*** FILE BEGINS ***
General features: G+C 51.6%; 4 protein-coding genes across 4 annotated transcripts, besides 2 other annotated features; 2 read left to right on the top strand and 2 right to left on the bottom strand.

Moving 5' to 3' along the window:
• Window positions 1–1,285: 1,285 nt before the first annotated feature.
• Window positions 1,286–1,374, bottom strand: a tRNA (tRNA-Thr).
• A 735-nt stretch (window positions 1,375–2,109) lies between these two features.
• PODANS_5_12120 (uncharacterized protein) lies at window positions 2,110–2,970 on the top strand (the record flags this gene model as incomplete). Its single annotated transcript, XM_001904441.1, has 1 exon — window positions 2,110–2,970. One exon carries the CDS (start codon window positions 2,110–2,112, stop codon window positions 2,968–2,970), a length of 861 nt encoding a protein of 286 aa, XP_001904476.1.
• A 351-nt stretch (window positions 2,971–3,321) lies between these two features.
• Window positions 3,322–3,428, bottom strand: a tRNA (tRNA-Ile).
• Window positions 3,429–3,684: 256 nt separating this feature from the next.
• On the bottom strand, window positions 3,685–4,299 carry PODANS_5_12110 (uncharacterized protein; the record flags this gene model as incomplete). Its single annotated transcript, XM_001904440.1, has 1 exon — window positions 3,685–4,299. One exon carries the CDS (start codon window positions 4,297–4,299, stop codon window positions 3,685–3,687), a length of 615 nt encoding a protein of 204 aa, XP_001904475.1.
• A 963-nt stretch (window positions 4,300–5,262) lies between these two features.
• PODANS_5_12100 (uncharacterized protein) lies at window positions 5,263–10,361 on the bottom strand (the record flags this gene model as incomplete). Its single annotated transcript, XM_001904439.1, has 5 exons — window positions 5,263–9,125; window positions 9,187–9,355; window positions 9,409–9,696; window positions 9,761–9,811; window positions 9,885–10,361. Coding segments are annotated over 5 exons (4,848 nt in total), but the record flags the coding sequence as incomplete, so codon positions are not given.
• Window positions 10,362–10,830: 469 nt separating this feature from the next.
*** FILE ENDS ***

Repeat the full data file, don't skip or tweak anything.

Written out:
General features: G+C 51.6%; 4 protein-coding genes across 4 annotated transcripts, besides 2 other annotated features; 2 read left to right on the top strand and 2 right to left on the bottom strand.

Moving 5' to 3' along the window:
• Window positions 1–1,285: 1,285 nt before the first annotated feature.
• Window positions 1,286–1,374, bottom strand: a tRNA (tRNA-Thr).
• A 735-nt stretch (window positions 1,375–2,109) lies between these two features.
• PODANS_5_12120 (uncharacterized protein) lies at window positions 2,110–2,970 on the top strand (the record flags this gene model as incomplete). Its single annotated transcript, XM_001904441.1, has 1 exon — window positions 2,110–2,970. One exon carries the CDS (start codon window positions 2,110–2,112, stop codon window positions 2,968–2,970), a length of 861 nt encoding a protein of 286 aa, XP_001904476.1.
• A 351-nt stretch (window positions 2,971–3,321) lies between these two features.
• Window positions 3,322–3,428, bottom strand: a tRNA (tRNA-Ile).
• Window positions 3,429–3,684: 256 nt separating this feature from the next.
• On the bottom strand, window positions 3,685–4,299 carry PODANS_5_12110 (uncharacterized protein; the record flags this gene model as incomplete). Its single annotated transcript, XM_001904440.1, has 1 exon — window positions 3,685–4,299. One exon carries the CDS (start codon window positions 4,297–4,299, stop codon window positions 3,685–3,687), a length of 615 nt encoding a protein of 204 aa, XP_001904475.1.
• A 963-nt stretch (window positions 4,300–5,262) lies between these two features.
• PODANS_5_12100 (uncharacterized protein) lies at window positions 5,263–10,361 on the bottom strand (the record flags this gene model as incomplete). Its single annotated transcript, XM_001904439.1, has 5 exons — window positions 5,263–9,125; window positions 9,187–9,355; window positions 9,409–9,696; window positions 9,761–9,811; window positions 9,885–10,361. Coding segments are annotated over 5 exons (4,848 nt in total), but the record flags the coding sequence as incomplete, so codon positions are not given.
• Window positions 10,362–10,830: 469 nt separating this feature from the next.